Here’s how it works. Once again, it takes a tremendous amount of virtue and meritto be reborn in that god realm. So what happens is during the course of their lives they are burning that merit and virtue up, much like an eight cylinder car going up hill. Remember what those guys were like? You burn a lot of gas. And so they are literally burning merit, because their lives are so pleasurable. They’re spending it like money. Just buying everything, you see. If you were spending your money on a poorer life, or spending your merit on a poorer life there wouldn’t be so much expended, but they’re spending their merit on this extremely pleasurable life. And there is a continual outpouring of one’s merit, or using up of one’s merit.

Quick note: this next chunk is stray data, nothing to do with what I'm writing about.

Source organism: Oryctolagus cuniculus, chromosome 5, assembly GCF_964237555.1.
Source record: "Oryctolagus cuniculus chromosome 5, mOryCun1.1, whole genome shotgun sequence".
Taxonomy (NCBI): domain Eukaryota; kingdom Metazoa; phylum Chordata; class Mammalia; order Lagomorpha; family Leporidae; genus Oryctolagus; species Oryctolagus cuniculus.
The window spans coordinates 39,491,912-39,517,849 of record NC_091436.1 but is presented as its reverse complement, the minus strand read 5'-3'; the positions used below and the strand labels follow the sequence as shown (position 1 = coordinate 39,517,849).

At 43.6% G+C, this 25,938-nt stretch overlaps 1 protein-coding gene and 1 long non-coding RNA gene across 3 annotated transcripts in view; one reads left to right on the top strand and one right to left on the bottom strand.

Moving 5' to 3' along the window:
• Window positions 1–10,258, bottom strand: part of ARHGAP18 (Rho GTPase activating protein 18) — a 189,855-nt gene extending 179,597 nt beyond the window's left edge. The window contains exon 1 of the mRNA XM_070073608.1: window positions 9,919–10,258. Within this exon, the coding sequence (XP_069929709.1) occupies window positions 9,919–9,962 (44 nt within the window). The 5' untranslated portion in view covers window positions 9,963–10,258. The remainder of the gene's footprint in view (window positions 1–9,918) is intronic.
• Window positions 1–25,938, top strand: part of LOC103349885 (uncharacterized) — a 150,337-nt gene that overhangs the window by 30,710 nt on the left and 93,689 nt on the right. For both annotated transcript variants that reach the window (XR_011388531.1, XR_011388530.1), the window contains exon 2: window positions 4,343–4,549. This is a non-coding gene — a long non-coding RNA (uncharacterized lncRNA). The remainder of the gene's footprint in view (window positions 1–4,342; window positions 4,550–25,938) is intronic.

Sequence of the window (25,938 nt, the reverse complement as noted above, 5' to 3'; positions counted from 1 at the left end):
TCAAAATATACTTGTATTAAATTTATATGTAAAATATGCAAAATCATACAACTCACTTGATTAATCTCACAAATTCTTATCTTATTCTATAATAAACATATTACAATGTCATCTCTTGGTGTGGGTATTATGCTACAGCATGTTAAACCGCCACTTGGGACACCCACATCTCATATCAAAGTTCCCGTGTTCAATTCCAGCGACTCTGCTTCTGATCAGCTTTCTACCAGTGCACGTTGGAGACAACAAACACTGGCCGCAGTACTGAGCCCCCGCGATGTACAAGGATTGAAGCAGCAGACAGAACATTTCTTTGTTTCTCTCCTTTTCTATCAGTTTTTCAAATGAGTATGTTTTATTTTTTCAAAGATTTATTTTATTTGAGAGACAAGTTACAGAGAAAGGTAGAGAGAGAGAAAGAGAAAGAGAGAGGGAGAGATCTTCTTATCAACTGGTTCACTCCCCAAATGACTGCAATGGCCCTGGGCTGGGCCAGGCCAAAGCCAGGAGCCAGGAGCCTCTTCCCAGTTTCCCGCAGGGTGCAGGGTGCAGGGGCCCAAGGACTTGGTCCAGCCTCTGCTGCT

So what literally happens is that at the end of this span, when one’s merit and virtue is completely exhausted, then suddenly the gods and goddesses begin to wake up from their pleasure experiences, as though waking up from an erotic dream, or an extremely pleasurable dream. And suddenly you find yourself in your own bed and you’re wondering what’s going on here. That kind of thing. The gods and goddesses have the same experience: Suddenly they are shaken and they look around and they see. And at that time they are not only able to see all of the god realms, which they do have the power to do, but they are also able to see down toward the other five realms. And then, when they have already used up everything they’ve got, they finally see that they have used up all their virtue and merit, and that they are about to fall into the lower realms. The only time that they are able to see that is right at the time of death. And it’s because their using up all of their virtue and merit gives them that moment, that pause, that removal from the drunkenness of pleasure, to where they can see.